Finding apartments for rent in San Francisco is daunting. Especially if you aren't used to the prices and real estate market that we have here. And the cheaper the price the more competitive it will be. Finding a room share in San Francisco is all about being trustworthy, making a great first impression, and proving you can pay rent. Finding a room can be tough if you don't already know someone. In my experience competition goes down as you increase in the number of bedrooms from studio, 1 bedroom, 2 bedrooms, and 3 bedrooms.
5 Tips to Find an Apartment in San Francisco
Here are my 5 tips for anyone looking to find an apartment in the San Francisco Bay Area.
1. Be ready to act now
There's no time like the present. San Francisco and the rest of the Bay Area is pretty much a seller's market all the time. The demand is so high for living, that a seller's property is only available for a short time.
Since landlords have a scare resource, they can (and will) charge the fair market value.
Roommates searching for a new person are looking for someone that can cover their part of rent and is a good fit.
If you act right now then your chances increase of getting picked by a group of people trying to pay rent.
A mini checklist to have
- Up to date pay stubs (or offer letter)
- A paper check
- Money in your checking account to pay a hefty amount at any time
- A smile on your face
But back to the money part. I was trying to move when I was self employed and didn't have the pay stubs. I had some promising meetings with potential house mates until the money topic came up. I know I was capable of holding down the rent. But they didn't. So whatever you do, if possible, do not give anyone a reason to doubt your ability to pay.
2. Use your connections
Do you have friends here? Do you know anyone here? If so, reach out and ask. After living in the bay for two years, it's one thing I've learned about housing.
Nobody is afraid to ask how much you pay in rent. And nobody is afraid to help out if they know of a room available.
In fact, the 'how much is your rent' topic is small talk around here.
This goes back to point #1. Housemates are looking for the first great fit that can pay rent. So friends or friends of friends vouching carries a lot of weight.
3. Don't cookie cutter your responses to ads
If you can't use your connections, then it's time to learn some marketing techniques.
When I was searching for rooms, I noticed some people put a lot of effort in writing their ads. And for good reason. If you are listing a room for rent, you get 100+ applications per day.
If you don't believe me, put up a fake ad on Craigslist. Then you'll see who you are competing with.
People put detail into their ads because they need a way to judge responses. (Including your response).
So I recommend reading the ads and answering all questions the poster has. Don't worry about making your response be generic. You want to be you. You want people to either hate or love your response. Be sure to hint you are secure and are not (too) crazy.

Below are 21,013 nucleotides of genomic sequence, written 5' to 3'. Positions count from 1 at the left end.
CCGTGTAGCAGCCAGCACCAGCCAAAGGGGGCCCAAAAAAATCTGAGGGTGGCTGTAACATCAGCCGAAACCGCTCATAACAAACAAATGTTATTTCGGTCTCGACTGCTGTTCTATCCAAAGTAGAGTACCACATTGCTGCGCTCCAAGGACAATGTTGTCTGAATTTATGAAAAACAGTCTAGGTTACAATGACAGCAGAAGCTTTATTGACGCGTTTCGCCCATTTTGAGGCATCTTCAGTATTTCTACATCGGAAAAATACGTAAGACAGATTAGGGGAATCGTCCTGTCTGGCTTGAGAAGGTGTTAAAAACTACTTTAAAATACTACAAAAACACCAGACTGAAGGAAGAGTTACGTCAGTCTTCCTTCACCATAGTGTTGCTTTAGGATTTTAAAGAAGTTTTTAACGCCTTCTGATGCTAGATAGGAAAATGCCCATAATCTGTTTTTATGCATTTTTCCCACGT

Sometimes people ask you to write a word in the subject line. DO THIS. This usually means people have a email filter. So if you don't include the word, they won't even read your response.
4. Know the warning signs
I remember getting my hopes up many times when searching. The worst was when I'd get a text message back a minute or two after sending my response. It seemed real at first, but as I chatted more, it was a robot trying to make me use another service or steal my credit card.
Jason Evanish says relator's use 'Lower Nob Hill' to describe the tenderloin. Be careful and pay attention to the words people write.
In general I've found if it's too good to be true, it is. Do your due diligence and protect yourself and your money.
5. Save time by automating things
Time is your most precious resource.
You will spend a lot of time reading and responding to posts. You will spend even more time meeting potential housemates and traveling.
I recommend never going to open houses unless you have to. Every time I went to one, I went early. Nobody was there so I walked around the block since I didn't want to be creepy waiting outside. Five minutes later, I was 20 deep in line.
Have a template for replying to ads. See 3. Don't copy and paste. You'll still need to customize your response to the ad. But don't copy paste and send.
Make it worth traveling to. If you love bacon, and the house it's a vegetarian house, don't reply and definitely don't go. They will smell the bacon on you. It's a waste of your time.
If you haven't noticed (from my other blog posts), I'm a software engineer. A lot of people in SF are. There are marketers, growth hackers, you name it. Some of their skills translate to finding an apartment.
Programmers will write scripts to be the first to know about new listings. Marketers will write copy that melt hearts. Growth hackers will do whatever it takes.
When I search for apartments I use IFTTT combined with Craigslist. IFTTT makes automating things on the web simple. I make searches with Craigslist and create a IFTTT applet to send new posts to my email.
This process works well because I get only apartments I want to look at and I get them exactly when they are posted.
I'm typing this blog post from my apartment that I found using this method.
When my friends were apartment hunting last year I shared my technique with them. They all found apartments through this method.
I decided to build a guide that I can send to my friends since it works so well.